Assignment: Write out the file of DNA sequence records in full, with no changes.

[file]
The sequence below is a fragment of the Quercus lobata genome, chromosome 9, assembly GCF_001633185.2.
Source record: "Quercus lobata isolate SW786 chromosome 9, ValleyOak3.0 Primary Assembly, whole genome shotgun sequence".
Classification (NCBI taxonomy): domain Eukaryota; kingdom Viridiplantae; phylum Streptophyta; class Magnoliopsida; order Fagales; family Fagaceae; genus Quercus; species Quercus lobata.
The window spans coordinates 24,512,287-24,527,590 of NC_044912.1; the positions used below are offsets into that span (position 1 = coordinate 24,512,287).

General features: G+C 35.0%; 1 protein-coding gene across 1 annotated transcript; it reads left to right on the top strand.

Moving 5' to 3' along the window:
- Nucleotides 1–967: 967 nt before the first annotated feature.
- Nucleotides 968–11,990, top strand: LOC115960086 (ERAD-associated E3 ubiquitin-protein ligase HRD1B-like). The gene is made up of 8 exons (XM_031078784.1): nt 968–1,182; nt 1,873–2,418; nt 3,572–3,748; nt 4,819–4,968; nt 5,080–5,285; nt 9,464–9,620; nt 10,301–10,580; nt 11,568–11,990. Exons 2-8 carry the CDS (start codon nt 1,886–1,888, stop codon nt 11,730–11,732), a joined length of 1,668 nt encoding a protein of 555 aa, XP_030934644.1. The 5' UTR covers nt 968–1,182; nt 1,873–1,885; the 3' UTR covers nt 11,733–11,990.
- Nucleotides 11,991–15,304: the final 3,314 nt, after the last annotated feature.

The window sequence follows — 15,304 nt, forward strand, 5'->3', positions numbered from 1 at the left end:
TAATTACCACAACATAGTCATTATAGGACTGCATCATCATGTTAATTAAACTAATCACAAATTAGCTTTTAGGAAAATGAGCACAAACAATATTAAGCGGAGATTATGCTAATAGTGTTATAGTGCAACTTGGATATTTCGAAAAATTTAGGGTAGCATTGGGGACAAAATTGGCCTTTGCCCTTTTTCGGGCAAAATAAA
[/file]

The sequence below is a fragment of the Quercus lobata genome, chromosome 9, assembly GCF_001633185.2.
Source record: "Quercus lobata isolate SW786 chromosome 9, ValleyOak3.0 Primary Assembly, whole genome shotgun sequence".
Classification (NCBI taxonomy): domain Eukaryota; kingdom Viridiplantae; phylum Streptophyta; class Magnoliopsida; order Fagales; family Fagaceae; genus Quercus; species Quercus lobata.
The window spans coordinates 24,512,287-24,527,590 of NC_044912.1; the positions used below are offsets into that span (position 1 = coordinate 24,512,287).

General features: G+C 35.0%; 1 protein-coding gene across 1 annotated transcript; it reads left to right on the top strand.

Moving 5' to 3' along the window:
- Nucleotides 1–967: 967 nt before the first annotated feature.
- Nucleotides 968–11,990, top strand: LOC115960086 (ERAD-associated E3 ubiquitin-protein ligase HRD1B-like). The gene is made up of 8 exons (XM_031078784.1): nt 968–1,182; nt 1,873–2,418; nt 3,572–3,748; nt 4,819–4,968; nt 5,080–5,285; nt 9,464–9,620; nt 10,301–10,580; nt 11,568–11,990. Exons 2-8 carry the CDS (start codon nt 1,886–1,888, stop codon nt 11,730–11,732), a joined length of 1,668 nt encoding a protein of 555 aa, XP_030934644.1. The 5' UTR covers nt 968–1,182; nt 1,873–1,885; the 3' UTR covers nt 11,733–11,990.
- Nucleotides 11,991–15,304: the final 3,314 nt, after the last annotated feature.

The window sequence follows — 15,304 nt, forward strand, 5'->3', positions numbered from 1 at the left end:
TAATTACCACAACATAGTCATTATAGGACTGCATCATCATGTTAATTAAACTAATCACAAATTAGCTTTTAGGAAAATGAGCACAAACAATATTAAGCGGAGATTATGCTAATAGTGTTATAGTGCAACTTGGATATTTCGAAAAATTTAGGGTAGCATTGGGGACAAAATTGGCCTTTGCCCTTTTTCGGGCAAAATAAA